About five percent of Boyd County's budget — more than $1 million a year — comes from accepting garbage and sewage sludge from New York and New Jersey.
The Big Run Landfill, which produces a stench that can gag travelers on Interstate 64, also employs 72 people.
A succession of economic blows hammered the Ashland area in recent decades, which may explain why agreeing to become the final resting place for 43 million tons of the Northeast's refuse seemed like a good idea in 2005.
Now demands to close the landfill are coming from everyone, including the school board and even county elected officials who without the landfill revenue will have to approve layoffs or tax increases.
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The public unity in a place accustomed to industrial smells speaks to how severely the quality of life, property values and local tax base have been degraded.
The landfill's owner, northern Virginia-based EnviroSolutions, Inc., might have spared itself this backlash if, after a trash slide damaged the gas-collection system in 2013, the volume of garbage had been reduced long enough to properly repair the infrastructure.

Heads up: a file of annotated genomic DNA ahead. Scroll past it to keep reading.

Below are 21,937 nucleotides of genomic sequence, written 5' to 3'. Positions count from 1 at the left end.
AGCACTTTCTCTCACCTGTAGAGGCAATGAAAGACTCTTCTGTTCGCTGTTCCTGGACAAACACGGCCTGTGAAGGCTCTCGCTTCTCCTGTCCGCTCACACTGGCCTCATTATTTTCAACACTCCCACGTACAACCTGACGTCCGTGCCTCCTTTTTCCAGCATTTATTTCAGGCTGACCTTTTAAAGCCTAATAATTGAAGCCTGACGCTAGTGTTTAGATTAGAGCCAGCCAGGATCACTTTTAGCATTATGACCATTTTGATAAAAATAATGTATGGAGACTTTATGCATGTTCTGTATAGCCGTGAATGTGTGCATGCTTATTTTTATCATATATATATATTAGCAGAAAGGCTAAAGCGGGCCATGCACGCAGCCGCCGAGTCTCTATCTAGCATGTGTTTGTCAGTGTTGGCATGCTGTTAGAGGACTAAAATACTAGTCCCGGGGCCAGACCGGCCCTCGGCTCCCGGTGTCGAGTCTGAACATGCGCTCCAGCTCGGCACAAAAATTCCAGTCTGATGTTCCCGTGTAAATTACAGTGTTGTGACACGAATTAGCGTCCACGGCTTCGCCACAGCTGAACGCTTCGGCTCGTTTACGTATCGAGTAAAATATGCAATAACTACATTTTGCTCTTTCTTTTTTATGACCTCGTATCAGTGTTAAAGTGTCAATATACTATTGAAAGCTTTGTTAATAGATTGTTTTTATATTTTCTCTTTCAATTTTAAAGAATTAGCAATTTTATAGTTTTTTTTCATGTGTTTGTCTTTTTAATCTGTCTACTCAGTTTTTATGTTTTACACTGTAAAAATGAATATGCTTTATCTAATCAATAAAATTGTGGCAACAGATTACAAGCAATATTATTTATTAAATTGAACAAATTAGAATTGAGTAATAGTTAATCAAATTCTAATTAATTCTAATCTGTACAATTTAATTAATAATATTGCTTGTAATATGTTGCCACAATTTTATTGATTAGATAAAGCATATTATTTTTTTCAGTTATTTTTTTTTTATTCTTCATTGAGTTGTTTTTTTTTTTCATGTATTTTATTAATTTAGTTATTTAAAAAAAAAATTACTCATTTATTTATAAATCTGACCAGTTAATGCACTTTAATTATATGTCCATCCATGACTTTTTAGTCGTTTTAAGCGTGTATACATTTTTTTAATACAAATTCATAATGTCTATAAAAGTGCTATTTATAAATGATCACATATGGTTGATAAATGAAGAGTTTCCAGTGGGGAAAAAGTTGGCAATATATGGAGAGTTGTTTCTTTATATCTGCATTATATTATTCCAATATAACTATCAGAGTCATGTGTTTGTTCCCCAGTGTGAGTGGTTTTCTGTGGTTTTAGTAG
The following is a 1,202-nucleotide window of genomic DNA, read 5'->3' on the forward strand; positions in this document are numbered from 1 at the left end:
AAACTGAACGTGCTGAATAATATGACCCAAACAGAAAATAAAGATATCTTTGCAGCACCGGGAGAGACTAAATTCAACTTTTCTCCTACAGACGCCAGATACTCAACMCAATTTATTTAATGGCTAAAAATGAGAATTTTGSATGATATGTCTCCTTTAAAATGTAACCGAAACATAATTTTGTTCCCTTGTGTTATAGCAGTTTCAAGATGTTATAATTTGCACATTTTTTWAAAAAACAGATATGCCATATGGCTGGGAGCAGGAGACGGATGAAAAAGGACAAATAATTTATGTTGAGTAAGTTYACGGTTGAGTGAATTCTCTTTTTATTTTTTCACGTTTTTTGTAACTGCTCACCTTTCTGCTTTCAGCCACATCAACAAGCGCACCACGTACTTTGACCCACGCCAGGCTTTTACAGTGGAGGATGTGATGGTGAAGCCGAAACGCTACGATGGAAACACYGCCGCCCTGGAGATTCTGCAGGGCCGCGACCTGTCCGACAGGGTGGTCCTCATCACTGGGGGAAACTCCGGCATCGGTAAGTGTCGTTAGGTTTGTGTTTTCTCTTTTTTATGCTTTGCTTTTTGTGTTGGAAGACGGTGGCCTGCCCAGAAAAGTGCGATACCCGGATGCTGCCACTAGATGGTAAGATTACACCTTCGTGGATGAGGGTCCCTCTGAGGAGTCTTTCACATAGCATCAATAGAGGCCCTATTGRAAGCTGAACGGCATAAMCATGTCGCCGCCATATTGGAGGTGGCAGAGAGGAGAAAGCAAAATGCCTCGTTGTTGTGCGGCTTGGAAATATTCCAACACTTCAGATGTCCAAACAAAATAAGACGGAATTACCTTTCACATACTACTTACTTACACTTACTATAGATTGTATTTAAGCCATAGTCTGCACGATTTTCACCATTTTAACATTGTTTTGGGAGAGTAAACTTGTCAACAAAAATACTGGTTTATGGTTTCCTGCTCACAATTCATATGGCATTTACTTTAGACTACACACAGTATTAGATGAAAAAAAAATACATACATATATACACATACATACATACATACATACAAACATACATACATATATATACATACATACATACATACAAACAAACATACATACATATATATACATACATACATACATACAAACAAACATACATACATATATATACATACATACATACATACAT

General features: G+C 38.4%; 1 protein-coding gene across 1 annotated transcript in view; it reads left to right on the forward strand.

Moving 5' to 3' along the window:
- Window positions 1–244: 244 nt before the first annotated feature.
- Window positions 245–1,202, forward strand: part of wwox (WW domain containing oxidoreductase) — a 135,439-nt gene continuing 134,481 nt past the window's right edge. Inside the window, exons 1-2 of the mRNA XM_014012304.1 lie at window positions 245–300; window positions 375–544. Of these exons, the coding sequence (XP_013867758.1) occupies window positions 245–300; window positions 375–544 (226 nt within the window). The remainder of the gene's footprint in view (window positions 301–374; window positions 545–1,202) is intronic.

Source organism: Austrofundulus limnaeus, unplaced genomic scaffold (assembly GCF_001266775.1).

The year before the slide, the landfill generated 40 to 45 complaints to the state. In 2014, there were nearly 600 complaints and so far this year more than 1,600.
A state-mandated odor-control plan that was completed in May has helped, observers say, but the nuisance is still intolerable.
Also, long garbage-filled CSX trains stall traffic and have been photographed leaking liquids.
Big Run is Kentucky's largest landfill, the only one where garbage arrives via train and one of the biggest in the eastern United States.
Unless EnviroSolutions can bring Big Run into compliance with odor-control rules, the state has no choice but to refuse to renew the permit when it expires in January. That's the law.
Nonetheless, both state and local governments will almost certainly be sued by the company if they move to shut down the landfill or even reduce the huge volume of 3,500 tons of garbage a day.
But the cost of rendering part of Kentucky unlivable more than justifies the risk of lawsuits.
Other counties should take note: Boyd sacrificed some leverage against the landfill operator by failing to avail itself of all the protections in Kentucky's landmark 1992 law, which vested waste-management planning in local governments.
The impetus for that law remains unassailable: There's no gold in other states' garbage.